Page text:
September 25, 2008 | Comments ()

By Seth Freilich | TV | September 25, 2008 |


Let’ cut right to the chase — “Dexter” is one of the best show’s on TV right now, and one episode into Season Three, it doesn’t appear to be veering from that path. For those who haven’t seen the show before but have the Showtime — jump in now. There’s a good 5 minute recap at the beginning of the episode which’ll give you most of what you need to know. Which really boils down to this — Dexter is a blood spatter analyst who also happens to be a serial killer. He used to follow a code, only killing those who wouldn’t otherwise get their due justice, but he’s now shed his formal code like a butterfly shedding her cocoon. Sure, he’s still going to kill only them what deserve it (or so he plans), he’s just gonna do it Sinatra’s way rather than within the rules laid out by his now-dead, adoptive cop father (Dexter has had some daddy issues over the past two seasons).

Anyway, we pick up not long after the end of last season (if they give us a specific time frame, I missed it). Dexter is generally living large — work is good, and life with Julie and the kids is good (he even goes to a fathers-telling-the-class-what-they-do type thing, although he wisely decides to leave out the “I kill them what deserve it” part). And he’s psyched about the new code-free world he’s put himself into. Unfortunately, it’s all a bit short lived and, before long, Dexter is once again worrying about being caught (as his sister Deb, who’s quit smoking and drinking but thankfully not cussing, puts it: “Someone really stepped on his dick with this one”).

Which is the cue for Jimmy Smits. I love me some Jimmy Smits. These days, he seems to most often play variations on the same theme — a generally good and moral man, but with a dark and tough underbelly. But he plays it so damn well that I have no problem with his D.A. character here appearing to be yet another version of that same role. Smits is signed on for the bulk of the episodes for this season, I believe, and it’ll be interesting to see where things go as far as the relationship the show has started building between him and Dexter (and watching Hall and Smits together really is a pleasure).

Those who already love this show know why it’s so good — namely, its style, its black comedy, its preposterous but not too over the top storylines and, most importantly, Michael C. Hall (and I’m OK with him not getting the Emmy on Sunday only because, as good as he is on this show, “Breaking Bad’s” Bryan Cranston is simply better). And all these things are still here. So while we’re only one episode in, it’s looking like we’re going to get another fun ride.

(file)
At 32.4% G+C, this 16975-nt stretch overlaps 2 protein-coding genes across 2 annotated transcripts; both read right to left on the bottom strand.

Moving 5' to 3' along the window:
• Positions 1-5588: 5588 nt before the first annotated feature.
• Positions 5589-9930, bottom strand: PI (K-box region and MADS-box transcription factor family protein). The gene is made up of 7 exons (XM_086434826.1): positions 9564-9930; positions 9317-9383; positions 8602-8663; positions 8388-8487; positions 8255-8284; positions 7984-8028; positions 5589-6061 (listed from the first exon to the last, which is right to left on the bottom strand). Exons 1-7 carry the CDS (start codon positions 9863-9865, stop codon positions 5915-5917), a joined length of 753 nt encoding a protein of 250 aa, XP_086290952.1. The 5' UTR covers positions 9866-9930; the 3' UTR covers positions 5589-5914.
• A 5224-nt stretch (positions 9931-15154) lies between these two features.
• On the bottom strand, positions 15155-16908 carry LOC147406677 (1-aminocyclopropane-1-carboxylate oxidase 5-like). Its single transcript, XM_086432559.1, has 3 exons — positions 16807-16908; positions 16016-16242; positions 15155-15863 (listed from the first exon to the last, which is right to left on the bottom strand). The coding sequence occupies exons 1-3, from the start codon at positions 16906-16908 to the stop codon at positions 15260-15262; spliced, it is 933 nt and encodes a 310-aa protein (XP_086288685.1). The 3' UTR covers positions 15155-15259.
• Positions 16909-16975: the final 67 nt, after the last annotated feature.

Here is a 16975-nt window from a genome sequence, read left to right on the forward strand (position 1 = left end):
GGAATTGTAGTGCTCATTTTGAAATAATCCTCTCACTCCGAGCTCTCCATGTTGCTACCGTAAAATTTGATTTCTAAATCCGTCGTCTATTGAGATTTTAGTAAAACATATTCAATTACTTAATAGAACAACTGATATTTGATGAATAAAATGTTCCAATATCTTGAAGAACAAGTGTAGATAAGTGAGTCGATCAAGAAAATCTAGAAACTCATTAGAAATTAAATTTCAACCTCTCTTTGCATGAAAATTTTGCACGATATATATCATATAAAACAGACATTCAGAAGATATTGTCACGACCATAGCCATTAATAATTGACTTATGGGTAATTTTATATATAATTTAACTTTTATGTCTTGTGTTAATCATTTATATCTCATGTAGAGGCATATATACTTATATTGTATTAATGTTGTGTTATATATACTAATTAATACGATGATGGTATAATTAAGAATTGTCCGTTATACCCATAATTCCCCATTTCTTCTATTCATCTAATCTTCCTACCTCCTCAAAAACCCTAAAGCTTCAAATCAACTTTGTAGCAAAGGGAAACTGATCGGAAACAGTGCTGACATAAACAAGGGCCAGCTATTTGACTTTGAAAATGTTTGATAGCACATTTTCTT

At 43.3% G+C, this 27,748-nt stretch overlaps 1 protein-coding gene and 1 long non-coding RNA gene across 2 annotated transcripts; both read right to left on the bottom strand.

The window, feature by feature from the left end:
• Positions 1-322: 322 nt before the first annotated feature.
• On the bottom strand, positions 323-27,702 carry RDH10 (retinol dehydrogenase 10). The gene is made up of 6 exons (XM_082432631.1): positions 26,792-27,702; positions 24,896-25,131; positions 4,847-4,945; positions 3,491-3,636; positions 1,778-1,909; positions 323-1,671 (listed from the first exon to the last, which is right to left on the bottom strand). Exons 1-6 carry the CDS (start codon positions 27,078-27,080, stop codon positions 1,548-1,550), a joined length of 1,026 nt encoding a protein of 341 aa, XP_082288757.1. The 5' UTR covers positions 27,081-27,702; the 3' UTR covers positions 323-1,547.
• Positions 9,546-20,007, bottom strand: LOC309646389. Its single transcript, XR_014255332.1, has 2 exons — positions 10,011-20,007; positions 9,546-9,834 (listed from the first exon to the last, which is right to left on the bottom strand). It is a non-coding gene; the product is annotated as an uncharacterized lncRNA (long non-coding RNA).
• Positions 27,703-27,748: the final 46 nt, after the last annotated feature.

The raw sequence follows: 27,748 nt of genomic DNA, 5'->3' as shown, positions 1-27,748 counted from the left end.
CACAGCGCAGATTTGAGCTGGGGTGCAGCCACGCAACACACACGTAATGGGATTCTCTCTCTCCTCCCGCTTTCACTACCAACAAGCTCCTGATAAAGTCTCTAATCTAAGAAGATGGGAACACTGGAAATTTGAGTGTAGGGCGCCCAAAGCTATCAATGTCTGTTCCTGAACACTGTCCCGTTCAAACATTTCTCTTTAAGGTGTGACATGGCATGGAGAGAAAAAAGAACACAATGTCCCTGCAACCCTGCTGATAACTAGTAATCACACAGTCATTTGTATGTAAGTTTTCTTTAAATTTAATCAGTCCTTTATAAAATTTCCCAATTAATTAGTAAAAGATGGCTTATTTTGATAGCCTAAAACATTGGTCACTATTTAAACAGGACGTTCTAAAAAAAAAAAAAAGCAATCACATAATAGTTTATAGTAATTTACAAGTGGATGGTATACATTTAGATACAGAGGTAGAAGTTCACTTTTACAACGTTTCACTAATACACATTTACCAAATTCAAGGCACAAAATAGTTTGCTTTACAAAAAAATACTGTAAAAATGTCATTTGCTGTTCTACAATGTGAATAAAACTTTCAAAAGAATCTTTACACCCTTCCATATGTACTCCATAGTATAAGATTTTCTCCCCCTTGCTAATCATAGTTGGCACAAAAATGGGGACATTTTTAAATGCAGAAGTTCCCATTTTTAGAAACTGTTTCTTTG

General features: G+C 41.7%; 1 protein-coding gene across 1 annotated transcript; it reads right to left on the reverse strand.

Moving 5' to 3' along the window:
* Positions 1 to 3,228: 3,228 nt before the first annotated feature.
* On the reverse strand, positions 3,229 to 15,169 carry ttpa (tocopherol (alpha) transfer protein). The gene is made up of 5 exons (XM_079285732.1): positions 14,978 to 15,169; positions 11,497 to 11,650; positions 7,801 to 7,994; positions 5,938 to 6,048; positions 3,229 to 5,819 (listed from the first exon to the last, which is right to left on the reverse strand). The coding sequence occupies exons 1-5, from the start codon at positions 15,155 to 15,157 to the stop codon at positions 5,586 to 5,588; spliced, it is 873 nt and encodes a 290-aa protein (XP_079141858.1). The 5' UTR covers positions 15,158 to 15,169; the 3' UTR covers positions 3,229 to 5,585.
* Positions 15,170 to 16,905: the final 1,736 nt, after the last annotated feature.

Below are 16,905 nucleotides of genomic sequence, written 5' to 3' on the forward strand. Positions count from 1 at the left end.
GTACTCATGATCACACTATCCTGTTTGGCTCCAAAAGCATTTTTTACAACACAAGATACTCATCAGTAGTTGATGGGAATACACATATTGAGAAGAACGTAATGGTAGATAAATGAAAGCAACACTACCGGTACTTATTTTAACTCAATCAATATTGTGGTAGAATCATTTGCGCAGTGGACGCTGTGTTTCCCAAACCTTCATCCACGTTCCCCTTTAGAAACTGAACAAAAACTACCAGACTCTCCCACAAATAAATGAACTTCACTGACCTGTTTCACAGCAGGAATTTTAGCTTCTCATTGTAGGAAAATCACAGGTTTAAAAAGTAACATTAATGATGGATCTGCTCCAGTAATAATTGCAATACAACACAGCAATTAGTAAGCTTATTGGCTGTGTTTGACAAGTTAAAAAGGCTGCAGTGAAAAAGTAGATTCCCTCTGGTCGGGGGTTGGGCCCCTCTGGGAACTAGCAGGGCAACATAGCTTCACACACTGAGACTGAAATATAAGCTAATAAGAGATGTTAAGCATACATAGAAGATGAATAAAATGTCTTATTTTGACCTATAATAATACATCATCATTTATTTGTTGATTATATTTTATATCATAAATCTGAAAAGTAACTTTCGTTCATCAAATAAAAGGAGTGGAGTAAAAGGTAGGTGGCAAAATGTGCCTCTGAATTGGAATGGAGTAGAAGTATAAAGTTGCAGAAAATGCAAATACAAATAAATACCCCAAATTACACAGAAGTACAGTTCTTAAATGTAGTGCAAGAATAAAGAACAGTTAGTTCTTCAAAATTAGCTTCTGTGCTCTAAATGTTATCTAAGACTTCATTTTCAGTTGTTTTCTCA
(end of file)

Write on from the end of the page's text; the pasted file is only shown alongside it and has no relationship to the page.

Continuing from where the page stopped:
I’m slightly less sure about the second season of “Californication,” which follows “Dexter.” Now don’t get me wrong — I enjoyed the first season a lot. I thought it was pretty damn funny, and it gave full bloom to my longtime man-crush on David Duchovny (how Larry Sanders could resist him is beyond me!). But this first episode felt a bit too forced for my liking. To be fair, it’s just one episode, and I still laughed more than I did at all of the last season of “Entourage” (which hopefully turned the corner with Ari’s amusing prank war last week). But I just felt like you could see the writer’s pen a bit too much in the situations Duchovny’s Hank was finding himself in, particularly the one that ends the episode (although one of the biggest laughs of the episode, for me, came right in the middle of the final scene). Not that last season was necessarily believable, I just think it had a more natural flow.

That being said, it was still funny, and watching Hank try to cope with monogamy could certainly be mined for laughs. Particularly since, like Dexter’s sister, he’s also quit smoking, which means the real question is where he inevitably fails first — by putting another butt to his lips, or by putting his lips to another woman’s butt.

Last point of “Californication,” one which will surely be mentioned in 90-plus-percent of the reviews, is about the obvious thruline between the show and Duchovny’s recent real life tribulations with the whole rehab-for-sex-addition-which-may-just-be-porn-addiction business. Personally, I just don’t particularly care, nor do I think much really needs to be said on it. Some people may view the show through a tainted (and perhaps sadder) lens in light of Duchovny’s ordeal, and others may not even tune it at all. I can’t tell you how to react or whether it will impact your viewing of the show. For me, the whole thing was definitely on my mind, but when the funny was there, the funny was there, and I didn’t care about all the rest. And that’s really the purpose of good comedy, anyway, to take us away from all the shit. So if “Californication” can keep bringing the funny, it’s all good. And hopefully, along the way, it’ll loses a little of this first episode’s forced-ness (I don’t care if that ain’t a word).

And for those of you poor saps who don’t have the Showtime, do yourselves a favor and go pick up some “Dexter” or “Californication” DVDs. Unless serial killers and narcissistic man-whores aren’t your thing, in which case you probably aren’t a regular Pajiba reader anyways.

(“Dexter” premiers on Showtime this Thursday, Sept. 28, at 9 p.m. and is followed by “Californication” at 10 p.m.)


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Seth Freilich is Pajiba’s television editor. He still wishes “Californication” had a different name.

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"Dexter" (Season Three) and "Californication" (Season Two) / The TV Whore
Sept. 25, 2008

TV | September 25, 2008 | Comments ()




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